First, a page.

Footnotes on a little town called Century

A little town just south of the state line will soon celebrate its one hundred and twenty year anniversary. In the 1800s this area around the town was called Teaspoon, because early river travelers could identify the shoreline here due to its flood-washed lake in a bend which resembled a spoon. In 1901 a sawmill company came to the community. Employment opportunity at the company soon drew great numbers of workers and for years after the company would be the largest employer in the county. To celebrate the date of the thriving new town’s beginning, the town was named Century. The Alger-Sullivan Historical Society has acquired much information on the history of this town and the people who came here. Here are a couple of short note examples.

Clarence Bryans of the Poplar Dell area was typical of many early family leaders, splitting his labors between farming and working at various local sawmills. Born in 1905, Clarence was raised in Jack Springs, Alabama. He first arrived at Century around 1923 with his friends Archie Huggins, Talton Stuckey and Stanley Willett. He recalled how very impressive the big outfit was, and reveled one way that townsfolk handled rowdy farm boys. Clarence said, “On Saturday nights one of the fellows would get a vehicle and we would all go down to Century to get a haircut and shave at the barbershop behind the drugstore, near the planer, and then we would all go to the show. One time, the barber told Cliff Stuckey to open his mouth wide. When he did, the barber stuck the shaving brush full of soap into it. Cliff came up sputtering while we other fellows just laughed at the barber’s joke. Oh, it was a wonderful thing when we came down here and we still talk about it often.”

In 1924, Clarence married Mamie Creamer. Before they married, Clarence gave Mamie the present of a new type of mechanical pencil that he had purchased from the drug store here. She kept the token her whole life. The Bryans marriage would survive the hard scrabble life of southern farmers for more than seventy years.

One of the most loved members of the African American community was Mrs. Bea Stallworth. Ms. Bea is remembered as the long time house-keeper at the home of the sawmill company president, Mr. Hauss. In 1992 she celebrated her 90th birthday and took time to tell some of her story.

Bea Ewing was born in 1902. She had two sisters and two brothers. Her father worked for The Alger-Sullivan Lumber Company when the family moved to Century, but soon changed over to the L&N Railroad. Her first school was in a two-story building across from the Pilgrim Lodge Church near the south end of the old town, with Mr. Jones as her first teacher and followed by Mrs. Maggie Williams Moor.

As children, she and her girlfriends would read funny books and make grass dolls by going out to a field, pulling up a clump of straw-like grass and washing the roots to braid like hair. Then they would tightly tie strings around the grass at the neckline and at the waistline to form the head and torso. When the doll form suited them they would make clothes out of scraps of cloth from old dresses. At Christmas time, the children would go out into the woods to get a holly bush with red berries. They would tuck these into the tree for decorations. Their parents would add small sacks of cookies or candy to finish the trimming. In school, for Thanksgiving, each child would bring something like 10 cents worth of sugar or rice. They would make up a box to take to some old people. When they delivered a box, they would sing songs and recite pieces. They were all taught to share even though they didn’t have much themselves.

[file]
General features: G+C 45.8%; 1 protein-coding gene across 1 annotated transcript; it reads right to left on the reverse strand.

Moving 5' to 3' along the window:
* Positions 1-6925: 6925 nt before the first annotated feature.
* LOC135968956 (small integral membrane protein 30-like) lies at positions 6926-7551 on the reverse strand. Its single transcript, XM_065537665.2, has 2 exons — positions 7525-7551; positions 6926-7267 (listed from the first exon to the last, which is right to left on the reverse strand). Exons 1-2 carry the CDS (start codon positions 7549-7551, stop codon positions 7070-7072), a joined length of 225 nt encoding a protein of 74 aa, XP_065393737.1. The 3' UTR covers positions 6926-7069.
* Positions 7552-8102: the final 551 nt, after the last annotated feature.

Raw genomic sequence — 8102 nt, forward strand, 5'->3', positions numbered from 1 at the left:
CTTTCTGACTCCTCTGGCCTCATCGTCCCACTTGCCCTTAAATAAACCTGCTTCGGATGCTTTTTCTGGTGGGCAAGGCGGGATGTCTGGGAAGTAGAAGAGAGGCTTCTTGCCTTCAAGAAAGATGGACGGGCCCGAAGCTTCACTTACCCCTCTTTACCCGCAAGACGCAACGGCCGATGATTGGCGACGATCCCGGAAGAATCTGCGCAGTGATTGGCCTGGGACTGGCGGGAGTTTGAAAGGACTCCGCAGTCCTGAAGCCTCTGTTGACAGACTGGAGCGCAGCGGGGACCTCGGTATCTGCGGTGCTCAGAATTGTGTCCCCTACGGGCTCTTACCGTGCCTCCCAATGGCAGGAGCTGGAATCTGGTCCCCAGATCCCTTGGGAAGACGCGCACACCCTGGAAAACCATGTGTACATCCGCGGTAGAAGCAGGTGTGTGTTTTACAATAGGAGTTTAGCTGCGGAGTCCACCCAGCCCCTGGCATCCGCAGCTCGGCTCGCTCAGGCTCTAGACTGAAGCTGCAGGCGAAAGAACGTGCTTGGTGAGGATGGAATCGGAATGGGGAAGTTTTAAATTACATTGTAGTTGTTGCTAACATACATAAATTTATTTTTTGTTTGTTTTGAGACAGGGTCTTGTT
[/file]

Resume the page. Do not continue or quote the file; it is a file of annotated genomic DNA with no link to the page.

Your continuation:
During the summer months, from the time she was 10 to 12 years old, she worked for Willie Nell Huggins in Bluff Springs during the week and spent the weekends at home. When Bea finished the eighth grade, she went to work for Mr. and Mrs. Hall who had a grocery and dry goods store. Later, she worked for Mrs. Houston Jones, wife of a mill supervisor.

In 1923 Bea went to work for Mrs. Hauss. She started as a house cleaner doing things like waxing the floors and washing the windows. She remembered, with fondness, her good friend, Zenobie Adams, who also worked for the Hauss’s. She also recalled that Julie Ann Russell was the cook, Mary Roberson was the laundress, Mattie Fale was the maid, and Charlie “Shine” Smith and Robert Clausel were gardeners. The gardeners only grew flowers, but did have a chicken yard. People out in the community delivered vegetables, berries and other fruit to the house. Ms. Bea went on to serve the Hauss family for forty years, walking between her home to theirs almost daily.

The society continues to collect historical information and items of this area. Among the collections are Century High yearbooks from the 1950s till 1985. The society would like to complete this collection and we would be happy to receive any yearbooks from 1986 thru 1995, as well as artifacts of the old Carver schools. Also, our yearbook collection has recently been converted to digital images and the society is considering making copies available if there is interest. If you are interested in donating or receiving, call Mr. Fischer, 850-256-3980.

Rendered 05/20/2024 21:56